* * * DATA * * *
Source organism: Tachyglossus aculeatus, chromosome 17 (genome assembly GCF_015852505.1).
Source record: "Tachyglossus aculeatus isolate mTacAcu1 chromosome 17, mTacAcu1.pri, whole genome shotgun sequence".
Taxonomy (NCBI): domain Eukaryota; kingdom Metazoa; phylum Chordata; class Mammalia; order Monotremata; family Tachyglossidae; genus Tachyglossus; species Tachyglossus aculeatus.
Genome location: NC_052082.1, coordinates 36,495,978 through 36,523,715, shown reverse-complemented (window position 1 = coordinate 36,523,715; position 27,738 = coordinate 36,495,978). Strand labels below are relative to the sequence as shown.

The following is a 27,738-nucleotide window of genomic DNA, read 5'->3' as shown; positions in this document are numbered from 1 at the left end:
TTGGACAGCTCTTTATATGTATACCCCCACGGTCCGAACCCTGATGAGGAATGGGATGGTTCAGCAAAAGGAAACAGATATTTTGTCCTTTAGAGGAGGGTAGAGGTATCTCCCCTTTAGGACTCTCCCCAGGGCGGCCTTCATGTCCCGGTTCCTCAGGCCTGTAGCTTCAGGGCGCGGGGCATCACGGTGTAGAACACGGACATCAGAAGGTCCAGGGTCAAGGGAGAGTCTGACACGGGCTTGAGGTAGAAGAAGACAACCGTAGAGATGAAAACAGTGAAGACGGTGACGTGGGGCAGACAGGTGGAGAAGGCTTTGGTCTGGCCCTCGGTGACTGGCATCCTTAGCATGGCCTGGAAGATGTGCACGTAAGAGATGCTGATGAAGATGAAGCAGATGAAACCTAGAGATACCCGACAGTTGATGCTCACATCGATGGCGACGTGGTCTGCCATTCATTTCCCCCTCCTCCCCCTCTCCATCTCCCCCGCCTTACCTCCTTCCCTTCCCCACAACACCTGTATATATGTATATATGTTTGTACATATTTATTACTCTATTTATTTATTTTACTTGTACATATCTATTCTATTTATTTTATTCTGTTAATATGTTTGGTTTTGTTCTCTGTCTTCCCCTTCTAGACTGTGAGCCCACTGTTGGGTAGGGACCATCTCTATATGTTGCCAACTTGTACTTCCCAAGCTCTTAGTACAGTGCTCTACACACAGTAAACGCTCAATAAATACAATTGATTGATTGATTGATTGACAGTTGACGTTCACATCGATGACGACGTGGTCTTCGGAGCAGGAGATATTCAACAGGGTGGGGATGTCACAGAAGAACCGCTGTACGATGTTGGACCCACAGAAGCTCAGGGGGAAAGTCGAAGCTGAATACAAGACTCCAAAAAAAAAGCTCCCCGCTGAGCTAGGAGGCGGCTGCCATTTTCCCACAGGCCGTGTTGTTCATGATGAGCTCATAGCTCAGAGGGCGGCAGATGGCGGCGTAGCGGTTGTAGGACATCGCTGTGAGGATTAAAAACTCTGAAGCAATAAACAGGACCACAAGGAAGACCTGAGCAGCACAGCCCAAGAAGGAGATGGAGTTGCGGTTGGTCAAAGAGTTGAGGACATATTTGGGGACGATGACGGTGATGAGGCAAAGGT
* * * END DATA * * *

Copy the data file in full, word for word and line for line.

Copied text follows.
Source organism: Tachyglossus aculeatus, chromosome 17 (genome assembly GCF_015852505.1).
Source record: "Tachyglossus aculeatus isolate mTacAcu1 chromosome 17, mTacAcu1.pri, whole genome shotgun sequence".
Taxonomy (NCBI): domain Eukaryota; kingdom Metazoa; phylum Chordata; class Mammalia; order Monotremata; family Tachyglossidae; genus Tachyglossus; species Tachyglossus aculeatus.
Genome location: NC_052082.1, coordinates 36,495,978 through 36,523,715, shown reverse-complemented (window position 1 = coordinate 36,523,715; position 27,738 = coordinate 36,495,978). Strand labels below are relative to the sequence as shown.

The following is a 27,738-nucleotide window of genomic DNA, read 5'->3' as shown; positions in this document are numbered from 1 at the left end:
TTGGACAGCTCTTTATATGTATACCCCCACGGTCCGAACCCTGATGAGGAATGGGATGGTTCAGCAAAAGGAAACAGATATTTTGTCCTTTAGAGGAGGGTAGAGGTATCTCCCCTTTAGGACTCTCCCCAGGGCGGCCTTCATGTCCCGGTTCCTCAGGCCTGTAGCTTCAGGGCGCGGGGCATCACGGTGTAGAACACGGACATCAGAAGGTCCAGGGTCAAGGGAGAGTCTGACACGGGCTTGAGGTAGAAGAAGACAACCGTAGAGATGAAAACAGTGAAGACGGTGACGTGGGGCAGACAGGTGGAGAAGGCTTTGGTCTGGCCCTCGGTGACTGGCATCCTTAGCATGGCCTGGAAGATGTGCACGTAAGAGATGCTGATGAAGATGAAGCAGATGAAACCTAGAGATACCCGACAGTTGATGCTCACATCGATGGCGACGTGGTCTGCCATTCATTTCCCCCTCCTCCCCCTCTCCATCTCCCCCGCCTTACCTCCTTCCCTTCCCCACAACACCTGTATATATGTATATATGTTTGTACATATTTATTACTCTATTTATTTATTTTACTTGTACATATCTATTCTATTTATTTTATTCTGTTAATATGTTTGGTTTTGTTCTCTGTCTTCCCCTTCTAGACTGTGAGCCCACTGTTGGGTAGGGACCATCTCTATATGTTGCCAACTTGTACTTCCCAAGCTCTTAGTACAGTGCTCTACACACAGTAAACGCTCAATAAATACAATTGATTGATTGATTGATTGACAGTTGACGTTCACATCGATGACGACGTGGTCTTCGGAGCAGGAGATATTCAACAGGGTGGGGATGTCACAGAAGAACCGCTGTACGATGTTGGACCCACAGAAGCTCAGGGGGAAAGTCGAAGCTGAATACAAGACTCCAAAAAAAAAGCTCCCCGCTGAGCTAGGAGGCGGCTGCCATTTTCCCACAGGCCGTGTTGTTCATGATGAGCTCATAGCTCAGAGGGCGGCAGATGGCGGCGTAGCGGTTGTAGGACATCGCTGTGAGGATTAAAAACTCTGAAGCAATAAACAGGACCACAAGGAAGACCTGAGCAGCACAGCCCAAGAAGGAGATGGAGTTGCGGTTGGTCAAAGAGTTGAGGACATATTTGGGGACGATGACGGTGATGAGGCAAAGGT